Paragraphs (e) and (f) require 245D licensed day service providers to include in annual service plan reviews a discussion of transitioning to an employment service. The service provider must also document the discussion by summarizing the discussion and next steps in a person’s coordinated service and support plan addendum. 

Article 4, Section 2 (256B.0911, subdivision 1) makes technical and clarifying changes.

Article 4, Section 3 (256B.0911, subdivision 1a, paragraph (a)) makes technical and clarifying changes and expands the definition of “long-term care consultation services” (aka, MnCHOICES assessments) to include providing information sufficient to ensure a person makes a fully informed choice regarding independent living and self-directing services.

Paragraph (b) and (e) makes technical and clarifying changes.

Paragraph (f) expands the definition of “person-centered planning” to include making meaningful and informed choices about the settings in which a person receives services and the setting in which a person lives. 

Paragraph (g) expands the existing definition of “informed choice” to include making choices about the settings in which the person receives services and the person’s living arrangement. The modified definition also clarifies that an informed choice requires that the person receive accurate and complete information in a way the person can understand. 

Paragraph (h) provides a new definition of “available options” to clarify that available options include all service and setting options defined under the waiver plan for which a waiver applicant is eligible. 

Paragraph (i) provides a new definition of “independent living” to mean a living arrangement that is not an institution, a family adult foster care home, a community residential setting (aka, a group home), customized living setting, or a supervised living facility, or otherwise controlled by a service provider.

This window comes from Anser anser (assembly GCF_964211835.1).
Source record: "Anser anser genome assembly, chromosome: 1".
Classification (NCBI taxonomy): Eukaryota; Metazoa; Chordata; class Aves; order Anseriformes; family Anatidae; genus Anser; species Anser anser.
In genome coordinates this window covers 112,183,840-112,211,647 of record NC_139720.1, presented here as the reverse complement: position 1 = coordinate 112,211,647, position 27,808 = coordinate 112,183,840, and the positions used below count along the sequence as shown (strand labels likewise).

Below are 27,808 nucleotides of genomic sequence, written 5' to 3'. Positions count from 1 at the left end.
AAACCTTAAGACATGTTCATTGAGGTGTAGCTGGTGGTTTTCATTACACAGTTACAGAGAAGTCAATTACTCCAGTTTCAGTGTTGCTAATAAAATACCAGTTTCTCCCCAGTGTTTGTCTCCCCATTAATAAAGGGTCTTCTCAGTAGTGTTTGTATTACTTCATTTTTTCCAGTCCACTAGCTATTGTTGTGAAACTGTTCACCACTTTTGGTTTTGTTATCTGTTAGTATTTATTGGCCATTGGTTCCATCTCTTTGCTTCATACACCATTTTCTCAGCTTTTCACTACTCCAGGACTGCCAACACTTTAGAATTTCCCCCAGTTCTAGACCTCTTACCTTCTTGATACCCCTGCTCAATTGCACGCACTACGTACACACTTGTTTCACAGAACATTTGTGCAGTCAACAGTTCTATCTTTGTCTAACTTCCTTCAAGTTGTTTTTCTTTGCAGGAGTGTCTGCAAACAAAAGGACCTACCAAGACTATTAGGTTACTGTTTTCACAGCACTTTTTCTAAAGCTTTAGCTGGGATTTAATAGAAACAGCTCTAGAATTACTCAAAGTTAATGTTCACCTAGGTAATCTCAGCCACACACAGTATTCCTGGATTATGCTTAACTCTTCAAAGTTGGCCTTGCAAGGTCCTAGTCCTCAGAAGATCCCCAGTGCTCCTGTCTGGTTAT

Article 4, Section 4 (256B.0911, subdivision 3a, paragraph (a)) reinstates language inadvertently repealed following the 2019 session that required the commissioner to notify lead agencies 90-days prior to full implementation of certain long-term care consultation service requirements.

Paragraph (c) clarifies that community support plans must be person-centered. 

Paragraph (d) clarifies the existing requirement that assessments be conducted by a certified assessor.

Paragraph (g) requires certified assessors to include in the community support plan information about all available options for employment services, living arrangements and self-directed service options.

Paragraph (g) requires that in addition to requiring a written community support plan to include a person’s options and choices with respect to case management, the plan must also include all the available options and the person’s choices related to employment services, living arrangements, and self-direction of services. 

Paragraph (i) clarifies a person’s right to make the final decision about community living arrangements, employment services, and self-direction of services. 

Paragraph (j) makes technical and clarifying changes and requires a MnCHOICES assessor to provide a person with documentation that the assessor described to the person all available employment services, independent living options, and self-direction options. 

Paragraph (k) makes technical and clarifying changes.

Paragraph (n) makes technical and clarifying changes to an existing requirement that at each reassessment, a MnCHOICES assessor determine if a person currently receiving residential services and supports has made a fully informed choice regarding living in a setting controlled by a service provider. 

Paragraph (o) requires a MnCHOICES assessor at each reassessment to determine if a person currently receiving day services has made a fully informed choice regarding employment services.